IKEA Ceiling Fans Could Be a Big Price Drop for US Gov. as Low-Elevation Heat Increases Cost of Homes
As a new low-pressure system is building over parts of the US, some states have been able to get around the restrictions on where and how people can use their own air conditioners.
But the governors of some states are concerned about what will happen to those residents who can’t use them.
Some are saying they won’t be able to pay the full cost of air conditioning, even as the costs rise.
That’s because, even though the ceiling fans are more expensive, they are actually the best way to lower the cost of living.
The difference is that the cost per unit of electricity for the same fan is about $1.50, compared to about $5 for a traditional gas-powered unit.
And the cost for a typical residential air conditioner is about half the cost, according to an analysis by the University of Colorado Boulder.
The state of Maryland is looking at installing some of the cheapest low-cost models in the country, but it will cost more to keep up with the rising costs of energy than it will the cost to install them, said Mike Krieger, the state’s commissioner of public safety and emergency management.
It’s not going to be cheap, and it’s not clear that it’s going to happen anytime soon, Kriege said.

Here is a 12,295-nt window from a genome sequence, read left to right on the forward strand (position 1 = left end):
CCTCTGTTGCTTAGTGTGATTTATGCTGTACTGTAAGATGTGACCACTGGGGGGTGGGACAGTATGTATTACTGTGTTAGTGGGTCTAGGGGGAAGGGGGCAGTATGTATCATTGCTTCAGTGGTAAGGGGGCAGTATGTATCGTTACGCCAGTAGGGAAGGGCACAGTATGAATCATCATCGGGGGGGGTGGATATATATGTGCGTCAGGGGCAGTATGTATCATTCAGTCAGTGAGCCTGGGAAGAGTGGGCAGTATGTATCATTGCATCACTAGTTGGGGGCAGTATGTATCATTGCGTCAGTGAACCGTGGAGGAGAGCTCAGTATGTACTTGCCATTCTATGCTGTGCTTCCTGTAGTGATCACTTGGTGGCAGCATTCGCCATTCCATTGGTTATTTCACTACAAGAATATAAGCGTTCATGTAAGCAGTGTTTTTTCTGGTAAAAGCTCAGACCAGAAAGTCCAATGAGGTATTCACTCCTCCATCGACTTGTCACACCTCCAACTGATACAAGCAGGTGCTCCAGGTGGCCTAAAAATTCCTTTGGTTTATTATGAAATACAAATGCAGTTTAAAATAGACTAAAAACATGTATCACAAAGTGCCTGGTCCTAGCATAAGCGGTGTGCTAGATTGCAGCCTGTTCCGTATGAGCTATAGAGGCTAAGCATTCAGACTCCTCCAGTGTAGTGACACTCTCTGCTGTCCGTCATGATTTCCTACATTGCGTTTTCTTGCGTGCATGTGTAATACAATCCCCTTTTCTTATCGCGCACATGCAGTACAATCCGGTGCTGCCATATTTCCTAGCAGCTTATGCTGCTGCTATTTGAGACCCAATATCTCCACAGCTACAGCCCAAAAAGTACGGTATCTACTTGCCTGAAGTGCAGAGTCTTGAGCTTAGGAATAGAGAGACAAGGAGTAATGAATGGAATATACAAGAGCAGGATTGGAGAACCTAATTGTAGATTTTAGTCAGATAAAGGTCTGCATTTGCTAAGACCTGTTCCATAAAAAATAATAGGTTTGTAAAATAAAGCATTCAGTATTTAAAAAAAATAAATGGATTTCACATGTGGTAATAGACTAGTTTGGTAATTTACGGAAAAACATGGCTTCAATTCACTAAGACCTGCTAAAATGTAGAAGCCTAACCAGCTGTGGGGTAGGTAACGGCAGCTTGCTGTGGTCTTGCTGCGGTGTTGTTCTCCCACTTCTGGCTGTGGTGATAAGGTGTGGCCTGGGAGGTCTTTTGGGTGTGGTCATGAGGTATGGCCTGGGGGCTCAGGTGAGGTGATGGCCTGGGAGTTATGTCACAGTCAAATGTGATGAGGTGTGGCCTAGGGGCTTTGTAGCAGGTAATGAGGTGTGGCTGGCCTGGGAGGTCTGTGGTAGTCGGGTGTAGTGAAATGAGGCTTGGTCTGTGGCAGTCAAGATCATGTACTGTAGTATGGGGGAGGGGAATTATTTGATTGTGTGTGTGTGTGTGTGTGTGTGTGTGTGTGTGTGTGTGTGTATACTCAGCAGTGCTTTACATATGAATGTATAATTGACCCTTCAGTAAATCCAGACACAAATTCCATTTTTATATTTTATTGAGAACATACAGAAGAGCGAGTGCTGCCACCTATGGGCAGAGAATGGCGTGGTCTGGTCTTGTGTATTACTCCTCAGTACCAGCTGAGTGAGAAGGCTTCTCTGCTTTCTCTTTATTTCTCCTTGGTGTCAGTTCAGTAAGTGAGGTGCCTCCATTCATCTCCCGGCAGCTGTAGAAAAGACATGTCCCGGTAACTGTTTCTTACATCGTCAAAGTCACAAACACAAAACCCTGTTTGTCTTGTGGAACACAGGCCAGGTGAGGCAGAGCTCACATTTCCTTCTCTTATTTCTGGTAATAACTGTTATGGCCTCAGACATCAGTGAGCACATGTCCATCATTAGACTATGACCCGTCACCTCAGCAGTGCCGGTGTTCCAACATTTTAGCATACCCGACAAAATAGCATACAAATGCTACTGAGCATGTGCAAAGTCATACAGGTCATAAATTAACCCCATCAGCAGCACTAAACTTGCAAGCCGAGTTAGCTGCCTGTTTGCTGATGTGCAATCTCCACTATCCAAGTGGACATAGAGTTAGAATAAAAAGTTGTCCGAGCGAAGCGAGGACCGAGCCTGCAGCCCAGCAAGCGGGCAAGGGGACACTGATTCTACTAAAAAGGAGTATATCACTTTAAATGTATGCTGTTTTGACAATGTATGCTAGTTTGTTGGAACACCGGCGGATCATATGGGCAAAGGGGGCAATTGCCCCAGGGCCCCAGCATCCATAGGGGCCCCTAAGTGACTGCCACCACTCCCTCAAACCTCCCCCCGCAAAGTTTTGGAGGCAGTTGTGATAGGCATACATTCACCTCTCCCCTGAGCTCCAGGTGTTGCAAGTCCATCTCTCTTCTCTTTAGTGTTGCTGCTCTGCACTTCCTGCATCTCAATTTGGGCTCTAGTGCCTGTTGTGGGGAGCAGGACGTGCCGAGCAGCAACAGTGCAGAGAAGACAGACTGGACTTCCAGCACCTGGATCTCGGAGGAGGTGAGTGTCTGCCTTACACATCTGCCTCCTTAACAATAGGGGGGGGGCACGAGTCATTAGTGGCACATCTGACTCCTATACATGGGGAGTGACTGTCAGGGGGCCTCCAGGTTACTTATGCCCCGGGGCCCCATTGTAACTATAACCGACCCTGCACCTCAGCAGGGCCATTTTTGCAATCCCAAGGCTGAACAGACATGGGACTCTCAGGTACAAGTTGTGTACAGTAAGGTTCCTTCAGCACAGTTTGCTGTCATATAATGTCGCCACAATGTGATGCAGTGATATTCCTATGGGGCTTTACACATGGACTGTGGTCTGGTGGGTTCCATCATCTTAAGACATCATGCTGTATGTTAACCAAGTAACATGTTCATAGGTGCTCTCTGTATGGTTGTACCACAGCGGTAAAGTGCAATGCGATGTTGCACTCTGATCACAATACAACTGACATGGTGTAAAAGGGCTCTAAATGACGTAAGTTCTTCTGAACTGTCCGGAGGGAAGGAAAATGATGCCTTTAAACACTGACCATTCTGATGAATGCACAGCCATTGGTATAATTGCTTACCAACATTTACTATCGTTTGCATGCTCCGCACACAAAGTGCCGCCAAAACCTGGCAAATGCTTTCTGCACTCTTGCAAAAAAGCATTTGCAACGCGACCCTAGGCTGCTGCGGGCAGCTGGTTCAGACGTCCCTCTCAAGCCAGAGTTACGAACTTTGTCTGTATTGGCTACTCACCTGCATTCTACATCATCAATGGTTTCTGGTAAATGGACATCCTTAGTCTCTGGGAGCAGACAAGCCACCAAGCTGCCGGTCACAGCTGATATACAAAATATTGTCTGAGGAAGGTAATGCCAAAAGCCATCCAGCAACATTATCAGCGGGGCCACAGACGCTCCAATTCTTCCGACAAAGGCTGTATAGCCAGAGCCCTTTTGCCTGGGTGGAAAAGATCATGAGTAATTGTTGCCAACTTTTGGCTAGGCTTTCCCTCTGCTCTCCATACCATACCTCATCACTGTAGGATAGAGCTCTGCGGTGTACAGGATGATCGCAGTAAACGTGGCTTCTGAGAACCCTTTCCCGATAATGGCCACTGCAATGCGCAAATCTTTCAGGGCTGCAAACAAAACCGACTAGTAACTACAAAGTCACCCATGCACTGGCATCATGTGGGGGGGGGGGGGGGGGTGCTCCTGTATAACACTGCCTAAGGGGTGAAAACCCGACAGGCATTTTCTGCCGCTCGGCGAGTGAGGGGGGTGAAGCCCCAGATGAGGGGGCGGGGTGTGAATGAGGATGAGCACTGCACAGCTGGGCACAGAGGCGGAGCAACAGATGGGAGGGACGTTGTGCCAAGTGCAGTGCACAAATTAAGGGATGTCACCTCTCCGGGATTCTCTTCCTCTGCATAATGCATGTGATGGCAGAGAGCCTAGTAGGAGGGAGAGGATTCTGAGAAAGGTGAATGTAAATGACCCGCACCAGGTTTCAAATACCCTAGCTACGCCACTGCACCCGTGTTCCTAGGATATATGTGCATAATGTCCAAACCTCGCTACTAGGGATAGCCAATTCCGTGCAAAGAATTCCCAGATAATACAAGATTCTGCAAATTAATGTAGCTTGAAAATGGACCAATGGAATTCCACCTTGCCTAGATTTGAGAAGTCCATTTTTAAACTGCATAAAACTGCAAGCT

There are some states that are looking at whether they can lower the ceiling fan prices for people in certain situations, but that’s not an option for the average homeowner in the state, Kreger said.
It’s just not going on the table.
Maryland has a plan to provide subsidies to low-income residents to buy low-priced air conditioning in the wake of the low-emissions mandate.
The plan, if enacted, would give the state a $20,000 tax credit to help cover the cost.
States that are considering whether to do that are also considering whether they should subsidize the cost and whether the state should provide incentives to the people who want to install the fans, said Matthew Stoll, an economist at the University at Albany.
“It’s something that’s very much in the realm of thought for the state of Massachusetts,” Stoll said.
State and local governments are not immune to the effect of the high cost of the fans on the cost they pay to heat homes.
Even the New York City Mayor has weighed in, calling for an investigation into the issue.